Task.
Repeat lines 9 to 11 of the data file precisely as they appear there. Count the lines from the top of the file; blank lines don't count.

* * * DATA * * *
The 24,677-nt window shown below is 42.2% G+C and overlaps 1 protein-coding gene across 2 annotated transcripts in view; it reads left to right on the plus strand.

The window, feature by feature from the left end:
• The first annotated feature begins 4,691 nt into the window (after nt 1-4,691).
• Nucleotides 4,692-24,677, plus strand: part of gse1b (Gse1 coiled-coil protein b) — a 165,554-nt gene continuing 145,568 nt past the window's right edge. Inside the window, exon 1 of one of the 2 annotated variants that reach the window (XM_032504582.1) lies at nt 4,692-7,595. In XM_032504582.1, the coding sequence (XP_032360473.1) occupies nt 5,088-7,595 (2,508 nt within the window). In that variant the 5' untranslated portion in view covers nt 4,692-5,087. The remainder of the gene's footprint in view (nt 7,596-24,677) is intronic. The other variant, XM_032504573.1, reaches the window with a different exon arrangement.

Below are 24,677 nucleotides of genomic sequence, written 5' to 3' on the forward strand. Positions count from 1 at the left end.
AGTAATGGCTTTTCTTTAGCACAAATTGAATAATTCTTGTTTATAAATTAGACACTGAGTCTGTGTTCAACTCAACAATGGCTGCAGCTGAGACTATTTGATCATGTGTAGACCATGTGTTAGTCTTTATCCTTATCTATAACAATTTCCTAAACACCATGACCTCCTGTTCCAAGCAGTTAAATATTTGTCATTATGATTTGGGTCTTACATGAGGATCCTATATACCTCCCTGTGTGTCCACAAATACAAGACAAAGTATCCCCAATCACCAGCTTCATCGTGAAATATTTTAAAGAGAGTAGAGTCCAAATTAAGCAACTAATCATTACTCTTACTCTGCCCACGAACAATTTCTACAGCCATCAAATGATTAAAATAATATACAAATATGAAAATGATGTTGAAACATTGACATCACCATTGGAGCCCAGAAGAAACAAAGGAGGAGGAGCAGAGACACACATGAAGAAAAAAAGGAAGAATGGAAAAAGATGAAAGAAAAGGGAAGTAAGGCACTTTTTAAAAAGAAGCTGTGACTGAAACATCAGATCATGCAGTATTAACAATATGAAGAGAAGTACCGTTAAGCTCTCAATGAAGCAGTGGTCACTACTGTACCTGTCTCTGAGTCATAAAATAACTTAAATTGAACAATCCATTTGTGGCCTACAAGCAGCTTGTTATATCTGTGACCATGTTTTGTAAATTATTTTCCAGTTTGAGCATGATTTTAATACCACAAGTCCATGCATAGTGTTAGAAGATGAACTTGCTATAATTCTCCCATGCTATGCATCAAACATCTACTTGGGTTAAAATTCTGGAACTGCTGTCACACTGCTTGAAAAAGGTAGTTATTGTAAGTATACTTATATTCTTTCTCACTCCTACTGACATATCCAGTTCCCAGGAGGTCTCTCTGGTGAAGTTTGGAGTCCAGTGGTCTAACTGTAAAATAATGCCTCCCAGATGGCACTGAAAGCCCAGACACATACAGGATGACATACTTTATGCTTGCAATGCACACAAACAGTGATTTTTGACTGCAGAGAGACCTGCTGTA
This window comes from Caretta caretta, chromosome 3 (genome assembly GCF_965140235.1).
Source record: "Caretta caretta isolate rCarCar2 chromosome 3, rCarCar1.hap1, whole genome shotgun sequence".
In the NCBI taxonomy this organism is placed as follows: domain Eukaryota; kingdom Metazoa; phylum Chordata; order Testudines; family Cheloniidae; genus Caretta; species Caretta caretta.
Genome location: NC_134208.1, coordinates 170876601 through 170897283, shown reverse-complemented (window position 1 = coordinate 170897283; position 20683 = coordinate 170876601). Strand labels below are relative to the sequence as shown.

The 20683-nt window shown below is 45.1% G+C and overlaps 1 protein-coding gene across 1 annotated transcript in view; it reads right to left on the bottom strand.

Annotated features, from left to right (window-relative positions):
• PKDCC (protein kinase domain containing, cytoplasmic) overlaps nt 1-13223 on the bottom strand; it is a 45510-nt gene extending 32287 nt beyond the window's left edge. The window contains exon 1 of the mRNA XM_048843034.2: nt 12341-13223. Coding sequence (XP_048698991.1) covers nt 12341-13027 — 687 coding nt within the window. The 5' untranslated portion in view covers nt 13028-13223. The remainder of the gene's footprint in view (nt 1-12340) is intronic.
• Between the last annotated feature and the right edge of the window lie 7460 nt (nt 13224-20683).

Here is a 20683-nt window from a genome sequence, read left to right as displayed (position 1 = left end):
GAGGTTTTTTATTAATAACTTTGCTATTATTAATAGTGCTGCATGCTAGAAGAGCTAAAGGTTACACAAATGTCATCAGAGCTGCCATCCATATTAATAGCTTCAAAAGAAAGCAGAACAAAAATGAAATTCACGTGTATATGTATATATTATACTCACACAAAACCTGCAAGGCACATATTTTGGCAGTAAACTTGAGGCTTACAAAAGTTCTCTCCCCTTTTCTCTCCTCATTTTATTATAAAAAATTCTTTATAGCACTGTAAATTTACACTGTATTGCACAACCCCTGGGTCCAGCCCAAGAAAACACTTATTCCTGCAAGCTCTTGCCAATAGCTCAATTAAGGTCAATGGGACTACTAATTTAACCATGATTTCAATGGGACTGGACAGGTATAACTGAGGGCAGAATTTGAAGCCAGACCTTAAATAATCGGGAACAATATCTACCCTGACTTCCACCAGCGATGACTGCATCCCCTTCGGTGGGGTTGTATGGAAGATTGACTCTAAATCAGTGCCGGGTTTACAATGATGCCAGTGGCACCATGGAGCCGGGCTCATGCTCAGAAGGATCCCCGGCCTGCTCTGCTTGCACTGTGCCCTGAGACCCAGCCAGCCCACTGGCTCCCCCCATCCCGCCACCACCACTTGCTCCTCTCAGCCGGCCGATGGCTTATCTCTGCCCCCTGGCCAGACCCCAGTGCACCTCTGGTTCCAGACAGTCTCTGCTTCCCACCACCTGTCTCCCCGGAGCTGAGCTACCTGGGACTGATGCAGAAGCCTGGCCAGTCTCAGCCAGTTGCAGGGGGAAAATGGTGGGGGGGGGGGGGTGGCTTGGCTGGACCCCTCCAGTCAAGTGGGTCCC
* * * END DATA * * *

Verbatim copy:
In the NCBI taxonomy this organism is placed as follows: domain Eukaryota; kingdom Metazoa; phylum Chordata; order Testudines; family Cheloniidae; genus Caretta; species Caretta caretta.
Genome location: NC_134208.1, coordinates 170876601 through 170897283, shown reverse-complemented (window position 1 = coordinate 170897283; position 20683 = coordinate 170876601). Strand labels below are relative to the sequence as shown.

The 20683-nt window shown below is 45.1% G+C and overlaps 1 protein-coding gene across 1 annotated transcript in view; it reads right to left on the bottom strand.